A viaduct section of the South Island Line (East) at Wong Chuk Hang, where work is well under way. Photo: K.Y. Cheng

Technology keeps MTR line on track

New techniques mean 30pc of civil works on South Island east are done

Ada Lee

More than a third of the civil works for the new South Island Line (east) have been completed, the MTR said - with some help from new technology.

The eastern section of the South Island Line which links Admiralty, Ocean Park, Wong Chuk Hang, Lei Tung Estate and South Horizons in Aberdeen, is due to open in 2015.

About two-thirds of the railway will be underground and the rest will be on a viaduct.

The MTR said 35 per cent of the project's civil works had been completed. Half of the viaduct construction and 45 per cent of the tunnel excavation was also finished.

Mark Cuzner, the project's lead manager, said the construction was on schedule.

Instead of using the traditional launching gantry in erecting the viaduct, Cuzner said a new technique - called the beam-and-winch method - was being used in the construction.

The machine was smaller, and required less time to set up. Roads would be closed for a shorter period as well, he said.

While a typical launching gantry needed about one month to set up, the new beam-and-winch equipment required only four to five days, he said, adding that road closure was only needed at night.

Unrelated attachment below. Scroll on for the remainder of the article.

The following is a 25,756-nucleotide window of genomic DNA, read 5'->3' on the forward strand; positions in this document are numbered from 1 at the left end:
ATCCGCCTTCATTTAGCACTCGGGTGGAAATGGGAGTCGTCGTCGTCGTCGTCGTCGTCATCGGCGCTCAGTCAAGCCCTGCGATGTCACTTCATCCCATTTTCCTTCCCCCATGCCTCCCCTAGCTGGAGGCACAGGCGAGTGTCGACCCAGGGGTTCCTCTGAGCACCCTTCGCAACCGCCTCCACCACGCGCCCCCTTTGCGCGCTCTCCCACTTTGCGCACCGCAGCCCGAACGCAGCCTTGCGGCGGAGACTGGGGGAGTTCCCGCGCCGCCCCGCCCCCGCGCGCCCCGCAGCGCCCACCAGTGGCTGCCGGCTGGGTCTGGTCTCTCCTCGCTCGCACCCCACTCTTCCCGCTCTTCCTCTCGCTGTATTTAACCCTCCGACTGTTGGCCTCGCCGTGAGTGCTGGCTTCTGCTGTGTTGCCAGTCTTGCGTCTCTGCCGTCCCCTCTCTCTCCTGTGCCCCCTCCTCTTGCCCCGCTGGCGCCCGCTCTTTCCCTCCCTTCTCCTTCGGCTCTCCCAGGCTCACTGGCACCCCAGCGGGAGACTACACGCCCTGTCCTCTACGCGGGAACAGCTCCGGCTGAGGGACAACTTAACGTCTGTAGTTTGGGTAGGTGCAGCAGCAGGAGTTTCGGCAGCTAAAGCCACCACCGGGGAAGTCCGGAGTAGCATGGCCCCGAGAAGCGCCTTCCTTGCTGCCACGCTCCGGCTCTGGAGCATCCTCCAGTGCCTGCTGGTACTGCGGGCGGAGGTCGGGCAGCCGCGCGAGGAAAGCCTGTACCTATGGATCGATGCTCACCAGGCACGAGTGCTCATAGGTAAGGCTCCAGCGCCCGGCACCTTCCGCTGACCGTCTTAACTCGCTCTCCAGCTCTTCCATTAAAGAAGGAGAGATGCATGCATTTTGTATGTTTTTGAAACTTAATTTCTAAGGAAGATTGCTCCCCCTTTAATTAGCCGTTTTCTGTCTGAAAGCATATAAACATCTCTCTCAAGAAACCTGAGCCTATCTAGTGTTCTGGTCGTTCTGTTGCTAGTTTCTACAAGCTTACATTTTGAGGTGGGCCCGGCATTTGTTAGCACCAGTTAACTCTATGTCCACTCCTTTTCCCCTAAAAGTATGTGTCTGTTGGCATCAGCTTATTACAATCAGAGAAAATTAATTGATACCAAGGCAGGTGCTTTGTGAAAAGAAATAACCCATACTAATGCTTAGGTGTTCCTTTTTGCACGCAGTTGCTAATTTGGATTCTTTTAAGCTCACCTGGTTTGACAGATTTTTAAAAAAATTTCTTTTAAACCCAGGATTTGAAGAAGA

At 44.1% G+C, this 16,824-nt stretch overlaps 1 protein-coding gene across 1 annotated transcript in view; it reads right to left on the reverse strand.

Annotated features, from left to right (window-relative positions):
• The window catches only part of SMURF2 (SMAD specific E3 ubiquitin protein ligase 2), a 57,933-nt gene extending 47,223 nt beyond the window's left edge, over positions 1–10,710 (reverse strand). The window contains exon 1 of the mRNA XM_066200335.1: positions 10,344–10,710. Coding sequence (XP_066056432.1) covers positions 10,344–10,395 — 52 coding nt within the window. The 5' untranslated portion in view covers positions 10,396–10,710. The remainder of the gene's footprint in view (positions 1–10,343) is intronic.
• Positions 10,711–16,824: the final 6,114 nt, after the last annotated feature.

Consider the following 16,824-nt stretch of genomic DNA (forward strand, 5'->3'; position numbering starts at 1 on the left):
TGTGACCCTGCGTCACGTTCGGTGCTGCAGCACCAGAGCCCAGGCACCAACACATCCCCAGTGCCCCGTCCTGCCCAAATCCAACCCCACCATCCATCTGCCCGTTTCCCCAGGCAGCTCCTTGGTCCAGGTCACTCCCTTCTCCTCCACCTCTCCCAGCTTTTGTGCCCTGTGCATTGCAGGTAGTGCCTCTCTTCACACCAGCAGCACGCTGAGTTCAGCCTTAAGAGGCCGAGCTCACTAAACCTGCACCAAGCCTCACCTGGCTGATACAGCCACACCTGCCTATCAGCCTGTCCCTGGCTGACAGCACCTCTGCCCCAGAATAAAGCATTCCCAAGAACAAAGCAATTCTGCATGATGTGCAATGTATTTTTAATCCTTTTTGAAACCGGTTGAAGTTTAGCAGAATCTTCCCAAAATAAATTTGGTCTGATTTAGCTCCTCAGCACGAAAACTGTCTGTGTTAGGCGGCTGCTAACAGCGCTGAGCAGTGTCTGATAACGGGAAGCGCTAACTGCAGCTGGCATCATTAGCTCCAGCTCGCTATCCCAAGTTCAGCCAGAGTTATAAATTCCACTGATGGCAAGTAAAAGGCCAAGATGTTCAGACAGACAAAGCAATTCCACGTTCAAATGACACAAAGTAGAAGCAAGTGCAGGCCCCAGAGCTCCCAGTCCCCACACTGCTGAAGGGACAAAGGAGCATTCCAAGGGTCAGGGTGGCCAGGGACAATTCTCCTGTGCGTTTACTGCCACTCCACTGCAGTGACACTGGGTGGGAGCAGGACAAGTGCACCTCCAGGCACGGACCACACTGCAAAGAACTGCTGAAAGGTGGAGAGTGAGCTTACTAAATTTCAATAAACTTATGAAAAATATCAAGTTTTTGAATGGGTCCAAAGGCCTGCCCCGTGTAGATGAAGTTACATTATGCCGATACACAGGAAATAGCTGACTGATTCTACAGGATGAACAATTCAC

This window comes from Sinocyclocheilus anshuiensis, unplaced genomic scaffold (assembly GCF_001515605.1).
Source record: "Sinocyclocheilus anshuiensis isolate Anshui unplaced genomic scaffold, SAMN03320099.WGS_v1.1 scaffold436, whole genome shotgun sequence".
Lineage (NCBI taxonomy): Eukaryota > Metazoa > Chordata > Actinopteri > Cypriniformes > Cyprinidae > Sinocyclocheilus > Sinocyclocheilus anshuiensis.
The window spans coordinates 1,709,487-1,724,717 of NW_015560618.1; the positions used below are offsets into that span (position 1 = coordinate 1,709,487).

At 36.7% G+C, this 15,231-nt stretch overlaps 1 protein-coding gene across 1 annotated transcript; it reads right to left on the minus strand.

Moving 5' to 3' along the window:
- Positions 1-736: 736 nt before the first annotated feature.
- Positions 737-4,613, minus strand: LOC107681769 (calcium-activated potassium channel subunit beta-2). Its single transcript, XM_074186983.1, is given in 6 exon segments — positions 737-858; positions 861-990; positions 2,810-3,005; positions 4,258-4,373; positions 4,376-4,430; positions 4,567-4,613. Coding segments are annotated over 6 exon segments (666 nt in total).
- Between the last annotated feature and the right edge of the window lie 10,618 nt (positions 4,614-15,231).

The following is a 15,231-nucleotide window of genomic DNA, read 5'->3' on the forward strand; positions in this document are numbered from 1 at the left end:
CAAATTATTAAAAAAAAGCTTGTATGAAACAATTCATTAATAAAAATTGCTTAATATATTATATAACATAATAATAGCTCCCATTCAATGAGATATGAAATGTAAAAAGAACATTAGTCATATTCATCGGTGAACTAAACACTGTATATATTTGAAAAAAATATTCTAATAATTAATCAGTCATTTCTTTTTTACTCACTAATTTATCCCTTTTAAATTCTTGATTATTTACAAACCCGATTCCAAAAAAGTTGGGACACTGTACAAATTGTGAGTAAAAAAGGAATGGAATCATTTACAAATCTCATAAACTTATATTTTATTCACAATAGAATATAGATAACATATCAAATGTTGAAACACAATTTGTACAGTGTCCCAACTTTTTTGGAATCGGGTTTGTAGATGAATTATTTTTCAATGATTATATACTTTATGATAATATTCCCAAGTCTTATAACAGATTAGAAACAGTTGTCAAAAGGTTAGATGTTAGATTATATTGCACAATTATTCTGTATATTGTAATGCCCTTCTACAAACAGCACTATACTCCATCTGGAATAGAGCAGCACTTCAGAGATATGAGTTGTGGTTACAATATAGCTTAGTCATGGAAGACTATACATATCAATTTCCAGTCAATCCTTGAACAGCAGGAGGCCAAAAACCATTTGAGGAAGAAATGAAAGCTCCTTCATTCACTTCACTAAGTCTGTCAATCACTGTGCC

Cuzner said the machine was especially suitable for the site because traffic was busy due to the highway nearby.

It was the first time the technique had been used in Hong Kong.

Concrete segments, most of them pre-cast in the mainland, were sent to the site and two machines would fit two of them to the bridge structure every night.

The whole railway required 628 such segments.

Cuzner said the MTR would consider using the same technology in future projects.

The new machine had to be set up three times along the two-kilometre viaduct construction. To set up the older gantry method three times would have required nine more weeks, the MTR said.

Cuzner said the overall costs of the construction using the new equipment were similar to the traditional way, but traffic disturbance was minimised.

Building started in 2011 of the eastern section of the South Island Line, which is about seven kilometres long. It is a medium capacity railway operated with three-car trains, with a capacity of about 20,000 passengers.

When completed, it will take four minutes to reach Ocean Park from Admiralty.

The government has not decided whether to construct a western section, which would link Aberdeen and the University of Hong Kong via Wah Fu Estate and Pok Fu Lam. A consultation on future railway development ended last week.


This article appeared in the South China Morning Post print edition as: Technology keeps MTR line on track